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FRÉDÉRIC CHOPIN (1810 – 1849)    
Barcarolle in F sharp Minor op. 60
Mazurka in F sharp Minor op. 59 No. 3
Nocturne in F sharp Major op. 15 No. 2
Waltz in C sharp Minor op. 64 No. 2
Polonaise in C sharp Minor op. 26 No. 1
Mazurka in C sharp Minor op. 63 No. 3
Prelude in C sharp Minor op. 45
Mazurka in C sharp Minor op. 50 No. 3
Nocturne in C sharp Minor op. 27 No. 1
Mazurka in C sharp Minor op. 41 No. 1
Polonaise in F sharp Minor op. 44
Total Time



Chopin – Piano Works
Eduard Stan, Piano

Label: Thorofon
Catalogue number: CTH 2573
Recorded: 12-15 April 2010
Recording location: Jesus-Christus-Kirche Berlin
Piano: Steinway & Sons D, Hamburg
Programme notes: © Eduard Stan



“Chopin in C sharp and F sharp” could be the unwritten motto of this CD. When choosing the pieces within the aforementioned tonal enclosure, I was guided by the idea of presenting part of Chopin’s huge variety of dances, as well as displaying the contrast between the dancing and the non-dancing forms. My aim is to offer listeners an unbroken and harmonious exploration of Chopin’s music in the style of the many great piano masters, who designed their recitals in such a way that the pieces flowed seamlessly, one after another without a break. The CD is framed by the opening C sharp octave of the Barcarolle and its mighty pendant, the F sharp double octave that concludes the Polonaise op. 44. Of course the works can and should be enjoyed as individual pieces as well, but anyone wishing to experience Chopin’s multifaceted expressive universe, as well as delighting in the motivic links between the compositions, should listen to the CD from beginning to end as an hour-long treat.

The Barcarolle, a magnificent late work of visionary audacity (as exemplified by the coda), is like an apotheosis of sun, warmth, exhilaration and light. The melody makes extensive use of dulcet garlands of thirds and sixths, something to which Liszt later returned in “Venezia e Napoli”. Here the music moves on and in waves, oscillating constantly between crests and troughs. Varying between shorter and more expansive melodic lines, Chopin sustains the lyrical, cantabile character, surging ever more forcefully towards the end until the work concludes with a cascade of sound across the entire keyboard. It is interesting that fifteen years earlier Chopin had already composed a coda for his F sharp major Nocturne op. 15/2 (1831/32), in which the melody descends from the upper register to the depths of the piano in an almost continuous pentatonic pattern. That Nocturne seems to me a miniature version of the Barcarolle; it is in the same key and uses ornamentation that prefigures Chopin’s later embellishment style.

However, it is the C sharp minor Nocturne op. 27/1 that is the real pinnacle of the genre. In contrast to the pallid, almost hypnotically unreal melodic lines of the outer sections (one striking feature of which is a penchant for the special tonal quality of the Phrygian D, which reappears in the Mazurka op. 41/1 and to some extent in the Prélude op. 45), the middle section is dramatic and tremendously unsettling. I imagine this climax as a kind of feverish delirium that, aided by several febrile convulsions, finally reaches the cathartic D flat major theme in the style of a mazurka. In terms of dynamics, it is significant that the middle section of op. 27/1 contains not one but two of only three fff markings found anywhere in Chopin’s Nocturnes. This contrasts with the morbid charm of the C sharp minor Waltz op. 64/2, whose subtle chromaticism exudes a wistful fin de siècle atmosphere.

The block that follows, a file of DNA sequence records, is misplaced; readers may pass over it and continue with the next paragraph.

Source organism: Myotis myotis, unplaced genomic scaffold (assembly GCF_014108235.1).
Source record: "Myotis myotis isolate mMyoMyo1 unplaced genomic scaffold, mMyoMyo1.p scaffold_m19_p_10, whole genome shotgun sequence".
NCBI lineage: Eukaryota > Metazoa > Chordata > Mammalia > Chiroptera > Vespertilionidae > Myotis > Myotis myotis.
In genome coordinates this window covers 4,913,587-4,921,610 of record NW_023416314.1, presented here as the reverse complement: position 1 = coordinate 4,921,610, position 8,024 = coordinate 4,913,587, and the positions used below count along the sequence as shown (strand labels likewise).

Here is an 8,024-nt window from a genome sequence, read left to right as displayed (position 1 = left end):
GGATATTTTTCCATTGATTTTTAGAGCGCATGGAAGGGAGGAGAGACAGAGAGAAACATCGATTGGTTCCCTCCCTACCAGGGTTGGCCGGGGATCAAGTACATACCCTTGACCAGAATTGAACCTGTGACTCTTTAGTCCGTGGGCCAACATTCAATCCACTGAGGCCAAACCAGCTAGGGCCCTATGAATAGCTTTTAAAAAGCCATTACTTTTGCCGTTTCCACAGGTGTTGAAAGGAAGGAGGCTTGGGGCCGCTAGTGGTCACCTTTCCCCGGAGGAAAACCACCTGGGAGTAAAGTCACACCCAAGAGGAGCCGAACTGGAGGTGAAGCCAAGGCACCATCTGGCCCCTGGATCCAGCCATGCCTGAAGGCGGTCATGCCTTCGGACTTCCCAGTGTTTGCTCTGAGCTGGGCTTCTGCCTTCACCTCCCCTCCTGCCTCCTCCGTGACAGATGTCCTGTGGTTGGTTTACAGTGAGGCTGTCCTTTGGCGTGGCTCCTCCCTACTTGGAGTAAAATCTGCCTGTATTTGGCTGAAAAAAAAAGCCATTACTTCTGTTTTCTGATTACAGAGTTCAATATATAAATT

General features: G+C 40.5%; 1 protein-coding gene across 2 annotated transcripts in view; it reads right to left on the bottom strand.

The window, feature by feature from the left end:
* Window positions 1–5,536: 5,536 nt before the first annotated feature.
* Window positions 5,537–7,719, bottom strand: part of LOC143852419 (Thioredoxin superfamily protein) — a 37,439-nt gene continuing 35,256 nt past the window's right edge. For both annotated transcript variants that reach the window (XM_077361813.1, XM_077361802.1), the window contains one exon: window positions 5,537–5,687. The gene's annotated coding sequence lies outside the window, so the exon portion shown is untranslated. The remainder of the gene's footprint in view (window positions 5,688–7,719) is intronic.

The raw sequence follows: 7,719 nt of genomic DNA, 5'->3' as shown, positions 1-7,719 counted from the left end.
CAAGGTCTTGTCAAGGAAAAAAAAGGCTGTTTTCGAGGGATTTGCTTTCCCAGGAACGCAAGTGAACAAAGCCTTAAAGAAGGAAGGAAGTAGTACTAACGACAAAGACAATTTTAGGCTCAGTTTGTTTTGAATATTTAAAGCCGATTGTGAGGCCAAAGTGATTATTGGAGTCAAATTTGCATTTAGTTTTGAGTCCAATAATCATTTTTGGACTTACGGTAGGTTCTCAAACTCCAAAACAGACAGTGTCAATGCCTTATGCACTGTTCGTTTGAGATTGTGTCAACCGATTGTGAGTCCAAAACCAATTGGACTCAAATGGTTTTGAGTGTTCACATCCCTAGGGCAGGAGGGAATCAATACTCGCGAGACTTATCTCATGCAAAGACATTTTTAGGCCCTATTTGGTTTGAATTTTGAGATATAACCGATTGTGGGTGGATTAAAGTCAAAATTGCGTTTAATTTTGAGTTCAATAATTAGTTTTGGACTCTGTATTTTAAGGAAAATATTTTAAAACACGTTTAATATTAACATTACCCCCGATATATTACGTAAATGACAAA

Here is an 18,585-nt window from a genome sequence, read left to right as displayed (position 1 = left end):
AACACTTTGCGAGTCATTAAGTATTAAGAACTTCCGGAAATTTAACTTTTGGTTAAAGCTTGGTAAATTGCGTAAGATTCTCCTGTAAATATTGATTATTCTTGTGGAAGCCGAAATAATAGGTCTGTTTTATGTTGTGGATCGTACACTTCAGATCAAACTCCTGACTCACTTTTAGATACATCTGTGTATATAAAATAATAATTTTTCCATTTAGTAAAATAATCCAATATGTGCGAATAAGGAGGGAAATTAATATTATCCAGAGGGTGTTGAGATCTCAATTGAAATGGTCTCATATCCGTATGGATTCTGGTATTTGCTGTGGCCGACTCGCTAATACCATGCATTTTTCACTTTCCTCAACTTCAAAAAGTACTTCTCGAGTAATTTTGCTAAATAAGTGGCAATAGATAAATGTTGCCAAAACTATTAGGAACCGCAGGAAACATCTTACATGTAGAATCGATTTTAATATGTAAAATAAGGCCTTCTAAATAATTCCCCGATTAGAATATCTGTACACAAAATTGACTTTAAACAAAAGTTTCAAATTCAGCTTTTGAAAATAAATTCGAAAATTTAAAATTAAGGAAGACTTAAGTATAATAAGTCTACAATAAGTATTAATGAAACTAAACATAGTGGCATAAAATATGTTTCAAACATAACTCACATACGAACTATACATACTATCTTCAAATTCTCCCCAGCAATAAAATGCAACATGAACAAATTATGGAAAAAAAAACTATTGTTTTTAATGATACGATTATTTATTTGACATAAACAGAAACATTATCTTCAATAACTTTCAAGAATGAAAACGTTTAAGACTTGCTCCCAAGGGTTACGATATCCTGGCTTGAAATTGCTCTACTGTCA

“Little harmonic labyrinth”, the title of one of Bach’s organ works (BWV 591), is a perfect description of Chopin’s Prélude op. 45. “Prélude-Fantaisie” would also be felicitous, in the manner of his Polonaise-Fantaisie or the Fantaisie-Impromptu. This piano piece is unparalleled in its effect. It sounds like a notated improvisation that ventures through some very remote keys, and it reminds me of Alice in Wonderland. Behind almost every bar, every musical phrase, there is a magic door to another world full of harmonic surprises and deceptive cadences. More than any other Chopin work, this musical supplication allows the performer the greatest freedom of interpretation, especially as the tempo is a matter of individual preference. The Sostenuto is marked “Alla breve” in most editions apart from the Mikuli.

It is well known that Chopin’s dance forms are closely associated with his Polish homeland. Whilst his mazurkas are inspired by the folk traditions of the simple rural population (reflecting the spirit of folk songs but never incorporating them directly in the music), most of his polonaises are epic dramas laden with meaning, their musical form resembling a bow to the proud Polish aristocracy. Although not overtly programmatic, they evoke the heroic struggle for the freedom of the motherland. If the heroic element is still overshadowed by lyrical intensity in the Polonaise op. 26/1, it comes as something as a shock in the Polonaise op. 44, a work of spartan rigour and raw musical material. Described as “more of a fantaisie” by Chopin in a letter to his friend Fontana, this freely constructed drama wrestles, writhes and rages tenaciously; at its heart is an expansive, cantabile mazurka masterfully woven by the composer. The recapitulation to the polonaise theme is a highly dramatic moment that catches the listener by surprise.